Sudden infant death syndrome (SIDS) has been described as a silent unexpected death during sleep. Infants with near-miss SIDS have shown a higher heart rate and diminished heart rate variability during sleep. Non-rapid-eye-movement (NREM) sleep rate variability was related to respiration. A decreased heart rate variability was also observed in infants with respiratory distress syndrome (RDS) or prenatal hypoxia. It was hypothesized that decreased heart rate variability and decreased body measurement during sleep were related to a decreased arousal response. Cardiac output is greater in the supine position. Acetylcholine slows the heart beat. Postural changes modify the acute baroreflex control of the heart rate. The cerebellum also contributes to the reflex anti-orthostatic (supine) cardiovascular response to postural change. Delayed myelination of various areas of the brain occurred in SIDS victims and it was suggested that the defect in central respiratory control could be a motor rather than a sensory problem, and that the search for abnormalities should be extended to regions in the cerebellum and pre-frontal-temporal-limbic systems. The cerebellum exercises control over motor neuron impulses from the cerebral cortex to lower structures. An extended period of neonatal decreased body movement has its counterpart in the astronaut exposed to the deconditioning effect of zero gravity. Hypodynamia induces hyperglycemia, insulin resistance, renal inositoluria and impaired nerve conduction. Myoinositol is 20 times higher in fetal-like tissue than in adults. The insecticide lindane (gammexane) is an inositol antagonist. Lindane administration to neonatal rats induced low levels of specific components of myelin proteins in oligodendrocytes in the brain. The activity of these specific enzymes was reduced in oligodendrocytes in the brain of SIDS victims. It is hypothesized that lindane administration to laboratory neonatal animals is a laboratory model for studying

  13. A Century of Australian Natural Disasters and How to Reduce the Toll from Future Events

    NASA Astrophysics Data System (ADS)

    McAneney, J.

    2014-12-01

    This study reviews Australian experience of natural disasters over the last century and considers how to reduce this nation's vulnerability to such events in the future. In line with global experience, the cost of Australian weather-related natural disasters has been increasing, while loss of life has decreased, with extreme heat events responsible for more fatalities than all other natural perils combined, baring epidemics. However when disaster costs arising from historical events are normalised to current day exposure, no long-term trend emerges. Moreover the frequency of these losses shows no sign of increasing since 1950. In other words, the rising cost of natural disasters can be firmly sheeted home to the fact that there are now more of us living in vulnerable places with more to lose. In view of the above, emergency management and government risk management and strategic planning should focus on plausible large event scenarios, whatever their cause. If we wish to reduce disaster losses, land-use planning has to become risk-informed and building codes need to consider potential economic impacts, rather than just life safety. Insurers can play a role by pricing risk correctly and sending clear signals to homeowners (and governments) to stimulate risk-reducing behaviours. The tools to achieve fine-grained risk assessments are increasingly available. The success of the regulated use of the building code in tropical cyclone-prone regions in Australia and the performance of modern seismic building codes in New Zealand, shows what can be achieved when there is a demonstrated need and political will.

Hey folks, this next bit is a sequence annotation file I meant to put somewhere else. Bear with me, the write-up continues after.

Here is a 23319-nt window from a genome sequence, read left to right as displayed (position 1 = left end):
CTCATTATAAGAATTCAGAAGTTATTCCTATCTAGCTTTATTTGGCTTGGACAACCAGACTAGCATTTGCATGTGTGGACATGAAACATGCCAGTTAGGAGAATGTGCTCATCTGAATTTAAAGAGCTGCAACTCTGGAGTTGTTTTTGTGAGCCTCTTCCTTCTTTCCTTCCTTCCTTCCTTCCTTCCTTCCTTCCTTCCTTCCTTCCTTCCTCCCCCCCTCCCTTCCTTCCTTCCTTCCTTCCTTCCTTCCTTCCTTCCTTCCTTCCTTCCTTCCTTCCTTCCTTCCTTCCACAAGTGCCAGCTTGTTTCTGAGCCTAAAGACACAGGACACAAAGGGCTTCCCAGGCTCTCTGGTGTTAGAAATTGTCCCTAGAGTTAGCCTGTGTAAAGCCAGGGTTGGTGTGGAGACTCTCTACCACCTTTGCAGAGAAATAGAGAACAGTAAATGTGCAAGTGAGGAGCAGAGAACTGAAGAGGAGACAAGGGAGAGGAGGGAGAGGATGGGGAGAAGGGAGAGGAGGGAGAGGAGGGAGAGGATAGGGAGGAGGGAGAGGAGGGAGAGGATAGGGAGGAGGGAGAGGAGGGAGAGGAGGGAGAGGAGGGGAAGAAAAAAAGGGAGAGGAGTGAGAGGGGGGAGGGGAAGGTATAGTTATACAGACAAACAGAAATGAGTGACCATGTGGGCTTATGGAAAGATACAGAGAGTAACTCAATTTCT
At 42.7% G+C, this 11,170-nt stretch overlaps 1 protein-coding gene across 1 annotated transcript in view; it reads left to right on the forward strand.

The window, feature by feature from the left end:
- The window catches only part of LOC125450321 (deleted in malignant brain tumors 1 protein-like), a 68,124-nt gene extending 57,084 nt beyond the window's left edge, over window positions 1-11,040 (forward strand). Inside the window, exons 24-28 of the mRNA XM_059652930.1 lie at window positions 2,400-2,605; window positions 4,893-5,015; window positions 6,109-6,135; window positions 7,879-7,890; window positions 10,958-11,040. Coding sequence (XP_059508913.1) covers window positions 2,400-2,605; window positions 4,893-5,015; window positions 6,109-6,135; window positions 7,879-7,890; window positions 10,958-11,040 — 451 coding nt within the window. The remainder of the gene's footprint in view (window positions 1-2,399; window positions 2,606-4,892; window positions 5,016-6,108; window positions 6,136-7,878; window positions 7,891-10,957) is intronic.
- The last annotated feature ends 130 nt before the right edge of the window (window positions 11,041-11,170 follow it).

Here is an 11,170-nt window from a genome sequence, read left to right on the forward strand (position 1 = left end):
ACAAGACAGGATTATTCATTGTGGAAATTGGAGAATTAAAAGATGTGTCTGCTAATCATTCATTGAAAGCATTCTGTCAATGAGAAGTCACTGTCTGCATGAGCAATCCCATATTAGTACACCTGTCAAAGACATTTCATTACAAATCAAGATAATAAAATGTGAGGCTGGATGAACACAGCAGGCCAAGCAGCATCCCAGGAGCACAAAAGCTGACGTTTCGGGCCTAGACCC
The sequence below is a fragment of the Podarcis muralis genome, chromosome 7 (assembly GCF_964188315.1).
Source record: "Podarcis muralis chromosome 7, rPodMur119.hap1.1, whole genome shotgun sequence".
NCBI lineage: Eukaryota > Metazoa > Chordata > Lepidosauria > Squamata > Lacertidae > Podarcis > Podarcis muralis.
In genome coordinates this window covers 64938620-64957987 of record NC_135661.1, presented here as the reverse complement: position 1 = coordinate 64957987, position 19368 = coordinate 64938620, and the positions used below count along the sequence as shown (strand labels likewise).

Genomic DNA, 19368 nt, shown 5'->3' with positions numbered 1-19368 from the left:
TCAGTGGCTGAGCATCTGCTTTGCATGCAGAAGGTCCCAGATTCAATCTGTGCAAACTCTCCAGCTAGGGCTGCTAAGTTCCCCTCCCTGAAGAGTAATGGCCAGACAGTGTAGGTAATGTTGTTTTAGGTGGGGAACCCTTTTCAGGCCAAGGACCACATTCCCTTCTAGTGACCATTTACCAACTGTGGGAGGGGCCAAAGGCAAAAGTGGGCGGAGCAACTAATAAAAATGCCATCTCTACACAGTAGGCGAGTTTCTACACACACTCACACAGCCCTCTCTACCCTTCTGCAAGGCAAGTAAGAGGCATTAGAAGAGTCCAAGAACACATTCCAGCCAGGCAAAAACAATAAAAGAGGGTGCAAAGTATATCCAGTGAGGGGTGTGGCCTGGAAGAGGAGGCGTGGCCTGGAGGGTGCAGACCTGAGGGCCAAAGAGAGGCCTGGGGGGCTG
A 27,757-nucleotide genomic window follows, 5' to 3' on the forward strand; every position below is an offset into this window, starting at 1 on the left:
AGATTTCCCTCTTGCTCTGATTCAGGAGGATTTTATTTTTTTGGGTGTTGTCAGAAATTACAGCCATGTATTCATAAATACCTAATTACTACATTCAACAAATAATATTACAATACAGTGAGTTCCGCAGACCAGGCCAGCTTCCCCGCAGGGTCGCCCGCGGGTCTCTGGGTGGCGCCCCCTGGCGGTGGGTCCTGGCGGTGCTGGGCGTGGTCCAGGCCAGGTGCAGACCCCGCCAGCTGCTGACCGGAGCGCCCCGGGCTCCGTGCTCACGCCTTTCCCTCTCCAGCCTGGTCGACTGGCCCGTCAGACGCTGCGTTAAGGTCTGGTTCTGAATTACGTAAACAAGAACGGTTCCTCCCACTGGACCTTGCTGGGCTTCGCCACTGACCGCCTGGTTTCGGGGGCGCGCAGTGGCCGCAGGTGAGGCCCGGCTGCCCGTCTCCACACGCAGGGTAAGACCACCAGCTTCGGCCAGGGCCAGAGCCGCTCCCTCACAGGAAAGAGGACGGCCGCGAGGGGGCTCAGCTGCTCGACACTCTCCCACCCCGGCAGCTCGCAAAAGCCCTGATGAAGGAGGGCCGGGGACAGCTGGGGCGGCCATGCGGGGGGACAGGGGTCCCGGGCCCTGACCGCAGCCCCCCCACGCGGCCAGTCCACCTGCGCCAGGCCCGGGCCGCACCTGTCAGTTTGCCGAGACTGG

14. Toll-Like Receptor 4 Deficiency Causes Reduced Exploratory Behavior in Mice Under Approach-Avoidance Conflict.

    PubMed

    Li, Chunlu; Yan, Yixiu; Cheng, Jingjing; Xiao, Gang; Gu, Jueqing; Zhang, Luqi; Yuan, Siyu; Wang, Junlu; Shen, Yi; Zhou, Yu-Dong

    2016-04-01

    Abnormal approach-avoidance behavior has been linked to deficits in the mesolimbic dopamine (DA) system of the brain. Recently, increasing evidence has indicated that toll-like receptor 4 (TLR4), an important pattern-recognition receptor in the innate immune system, can be directly activated by substances of abuse, resulting in an increase of the extracellular DA level in the nucleus accumbens. We thus hypothesized that TLR4-dependent signaling might regulate approach-avoidance behavior. To test this hypothesis, we compared the novelty-seeking and social interaction behaviors of TLR4-deficient (TLR4(-/-)) and wild-type (WT) mice in an approach-avoidance conflict situation in which the positive motivation to explore a novel object or interact with an unfamiliar mouse was counteracted by the negative motivation to hide in exposed, large spaces. We found that TLR4(-/-) mice exhibited reduced novelty-seeking and social interaction in the large open spaces. In less stressful test apparatuses similar in size to the mouse cage, however, TLR4(-/-) mice performed normally in both novelty-seeking and social interaction tests. The reduced exploratory behaviors under approach-avoidance conflict were not due to a high anxiety level or an enhanced fear response in the TLR4(-/-) mice, as these mice showed normal anxiety and fear responses in the open field and passive avoidance tests, respectively. Importantly, the novelty-seeking behavior in the large open field induced a higher level of c-Fos activation in the nucleus accumbens shell (NAcSh) in TLR4(-/-) mice than in WT mice. Partially inactivating the NAcSh via infusion of GABA receptor agonists restored the novelty-seeking behavior of TLR4(-/-) mice. These data suggested that TLR4 is crucial for positive motivational behavior under approach-avoidance conflict. TLR4-dependent activation of neurons in the NAcSh may contribute to this phenomenon.